More About Xingu
For hundreds of years, the Xingu River basin has been home to a cross-section of Brazilian life, made up of rural and urban communities. The region reveals a diverse conglomeration of people, with varying levels of multilingualism and acculturation to the Brazilian mainstream. More
In February, a group of locals who opposed the project asked Pará authorities to suspend the recently issued construction licence for Volta Grande. They oppose the company’s planned use of cyanide during extraction of the precious metal, arguing that waste will be deposited in a dam located just 1.5 km from the Xingu River, a tributary of the Amazon, which poses risks in case of a dam collapse as it happened in 2015, after the Samarco dam burst in the south-eastern state of Minas Gerais, which killed 19 people and polluted water streams.
"Either Belo Sun throws us out of here or we throw them out."
On the banks of Brazil's lower Xingu River, a toxic controversy looms large, threatening to heap insult upon the grievous injuries of the nearby Belo Monte hydroelectric dam. Belo Sun would become Brazil's largest open-pit gold mine, straddling the territories of three indigenous peoples and other traditional communities that are already reeling from the many social and environmental impacts of Belo Monte.
The Volta Grande project on the Xingu River is destined to be Brazil's largest open-pit gold mine. But activists fear the environmental impact on indigenous communities.April 3, 2017Univisión
According to Christian Poirier of Amazon Watch, "there is no plan for the removal of the mine waste – it's a ticking time bomb."
Brazil is handing over the Amazon rainforest to mining companies and big agricultureMarch 21, 2017VICE News
"You cannot deny land to indigenous people that are ancestrally attached to it and expect them to continue to exist as a culture," said Christian Poirier, program director at Amazon Watch.
Brazil's current economic and political shifts and its effort to attract Chinese investment are part of a concerted effort by the Brazilian government to industrialize vast sections of the Amazon, with grave ramifications for the forests, rivers, and peoples who help sustain this irreplaceable biome for the benefit of humanity.
Today is International Day of Action for Rivers, and what better way to commemorate it than watching the award-winning documentary film, Belo Monte: After the Flood!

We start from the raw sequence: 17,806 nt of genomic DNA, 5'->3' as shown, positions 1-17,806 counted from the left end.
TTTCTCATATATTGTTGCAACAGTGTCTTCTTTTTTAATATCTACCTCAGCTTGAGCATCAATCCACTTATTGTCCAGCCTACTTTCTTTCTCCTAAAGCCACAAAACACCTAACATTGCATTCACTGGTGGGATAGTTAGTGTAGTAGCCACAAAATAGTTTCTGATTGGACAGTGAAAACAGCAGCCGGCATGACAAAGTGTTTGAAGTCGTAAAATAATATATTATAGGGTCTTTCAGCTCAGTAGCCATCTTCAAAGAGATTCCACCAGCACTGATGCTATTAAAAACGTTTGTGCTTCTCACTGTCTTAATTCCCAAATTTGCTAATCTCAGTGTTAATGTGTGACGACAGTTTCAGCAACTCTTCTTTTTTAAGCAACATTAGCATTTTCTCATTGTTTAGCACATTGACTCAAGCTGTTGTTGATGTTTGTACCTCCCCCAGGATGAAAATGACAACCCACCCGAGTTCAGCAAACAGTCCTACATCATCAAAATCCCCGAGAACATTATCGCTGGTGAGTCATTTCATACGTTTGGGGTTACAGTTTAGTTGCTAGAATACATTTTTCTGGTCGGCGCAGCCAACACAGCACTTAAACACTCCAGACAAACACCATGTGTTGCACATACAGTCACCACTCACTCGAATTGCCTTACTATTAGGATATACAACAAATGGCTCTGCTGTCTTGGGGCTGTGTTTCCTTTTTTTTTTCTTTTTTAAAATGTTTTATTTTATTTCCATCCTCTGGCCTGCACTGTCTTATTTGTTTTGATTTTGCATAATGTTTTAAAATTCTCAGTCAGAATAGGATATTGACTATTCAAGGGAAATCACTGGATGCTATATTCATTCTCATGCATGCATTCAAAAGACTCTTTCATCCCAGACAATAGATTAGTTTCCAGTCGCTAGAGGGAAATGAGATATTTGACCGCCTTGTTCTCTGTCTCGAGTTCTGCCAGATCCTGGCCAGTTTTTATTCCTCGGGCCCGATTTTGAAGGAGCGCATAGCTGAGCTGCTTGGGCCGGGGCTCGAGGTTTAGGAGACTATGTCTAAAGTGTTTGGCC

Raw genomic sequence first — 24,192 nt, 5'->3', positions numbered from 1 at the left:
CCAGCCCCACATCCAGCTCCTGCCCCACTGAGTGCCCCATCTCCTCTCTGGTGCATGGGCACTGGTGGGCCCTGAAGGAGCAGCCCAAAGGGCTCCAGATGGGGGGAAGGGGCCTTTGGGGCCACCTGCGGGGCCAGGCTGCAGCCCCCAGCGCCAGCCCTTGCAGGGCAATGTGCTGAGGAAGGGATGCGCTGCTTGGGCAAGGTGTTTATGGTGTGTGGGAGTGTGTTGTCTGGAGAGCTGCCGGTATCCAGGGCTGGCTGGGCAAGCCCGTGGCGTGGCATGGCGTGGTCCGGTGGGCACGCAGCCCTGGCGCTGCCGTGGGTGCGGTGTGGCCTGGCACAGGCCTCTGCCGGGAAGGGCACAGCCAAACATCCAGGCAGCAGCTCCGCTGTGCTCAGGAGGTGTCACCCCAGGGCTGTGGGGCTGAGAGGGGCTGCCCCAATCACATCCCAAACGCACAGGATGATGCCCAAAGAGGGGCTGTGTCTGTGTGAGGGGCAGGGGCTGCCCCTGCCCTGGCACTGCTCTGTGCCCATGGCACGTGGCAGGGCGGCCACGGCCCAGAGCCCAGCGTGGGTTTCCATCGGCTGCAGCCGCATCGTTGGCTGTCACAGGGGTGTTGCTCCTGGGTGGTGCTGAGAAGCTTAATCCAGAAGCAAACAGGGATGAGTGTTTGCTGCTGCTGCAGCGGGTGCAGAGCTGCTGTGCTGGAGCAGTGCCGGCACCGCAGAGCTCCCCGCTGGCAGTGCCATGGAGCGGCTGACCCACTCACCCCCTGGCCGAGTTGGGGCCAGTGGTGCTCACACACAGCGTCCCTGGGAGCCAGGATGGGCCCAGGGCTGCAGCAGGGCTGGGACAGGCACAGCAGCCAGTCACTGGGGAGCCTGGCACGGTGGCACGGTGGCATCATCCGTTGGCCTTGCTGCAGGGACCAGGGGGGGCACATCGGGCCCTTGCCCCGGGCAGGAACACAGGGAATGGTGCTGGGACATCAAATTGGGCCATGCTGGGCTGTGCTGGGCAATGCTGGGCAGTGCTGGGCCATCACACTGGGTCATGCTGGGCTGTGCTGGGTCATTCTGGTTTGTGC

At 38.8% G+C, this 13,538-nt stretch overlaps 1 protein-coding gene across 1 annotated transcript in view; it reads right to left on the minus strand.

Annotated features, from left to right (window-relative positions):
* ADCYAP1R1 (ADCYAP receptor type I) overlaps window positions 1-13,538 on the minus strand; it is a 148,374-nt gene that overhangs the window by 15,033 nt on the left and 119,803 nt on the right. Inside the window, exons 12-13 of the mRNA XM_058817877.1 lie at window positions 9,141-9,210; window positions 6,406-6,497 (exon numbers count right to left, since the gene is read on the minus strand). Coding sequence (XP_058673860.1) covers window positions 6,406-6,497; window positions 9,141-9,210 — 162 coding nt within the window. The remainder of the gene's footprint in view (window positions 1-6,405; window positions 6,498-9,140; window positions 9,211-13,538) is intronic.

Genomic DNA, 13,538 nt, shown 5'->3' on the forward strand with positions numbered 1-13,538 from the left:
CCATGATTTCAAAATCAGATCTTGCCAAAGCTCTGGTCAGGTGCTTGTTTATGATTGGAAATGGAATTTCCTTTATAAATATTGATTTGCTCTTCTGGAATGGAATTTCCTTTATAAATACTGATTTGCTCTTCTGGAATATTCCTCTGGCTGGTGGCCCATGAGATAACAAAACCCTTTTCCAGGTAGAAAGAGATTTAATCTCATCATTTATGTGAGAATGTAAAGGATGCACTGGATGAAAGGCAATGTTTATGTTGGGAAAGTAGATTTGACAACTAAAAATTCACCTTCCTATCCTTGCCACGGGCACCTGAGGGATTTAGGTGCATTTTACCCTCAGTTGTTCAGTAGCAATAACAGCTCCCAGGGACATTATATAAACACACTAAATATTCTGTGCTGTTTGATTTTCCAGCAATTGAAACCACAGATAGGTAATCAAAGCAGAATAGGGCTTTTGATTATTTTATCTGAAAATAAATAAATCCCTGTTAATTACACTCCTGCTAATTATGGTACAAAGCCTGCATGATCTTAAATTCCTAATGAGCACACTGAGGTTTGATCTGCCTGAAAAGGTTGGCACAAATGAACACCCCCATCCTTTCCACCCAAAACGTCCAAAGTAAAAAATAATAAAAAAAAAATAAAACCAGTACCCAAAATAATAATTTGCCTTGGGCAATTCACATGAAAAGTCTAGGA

Ecuador's incoming President must review the oil deals harming the country's economy and ecologyMarch 7, 2017China Dialogue
Meeting contractual loan payments with oil is a major driver behind Ecuador's effort to open up new, pristine Amazon indigenous rainforest territory to oil drilling. All this new drilling has led to massive impacts in the Amazon rainforest that have been dire both for its world-renowned biodiversity and its indigenous peoples.
Parade's message angered agri-business lobby, but provided an important opportunity for participants to highlight the importance of indigenous rights and environmental protectionFebruary 28, 2017
In a colorful and highly energized samba parade at Rio de Janeiro's world-famous Carnival on Monday morning, Imperatriz Leopoldinense, one of Brazil's most traditional and respected samba schools, paid a special tribute to indigenous peoples of the Amazon's Xingu River, highlighting threats to their territories, livelihoods and rights.
What's behind the Rural Coalition attack on the Imperatriz Leopoldinense samba school? Rio's Carnival has attracted the kind of hatred indigenous people have known for decades.February 22, 2017Latin America Bureau
Imperatriz Leopoldinense probably had no idea where it would lead them when they chose to speak out about the Xingu, but they chose the right path. Because today, to defend the Brazilian Indian is to defend the future of our country.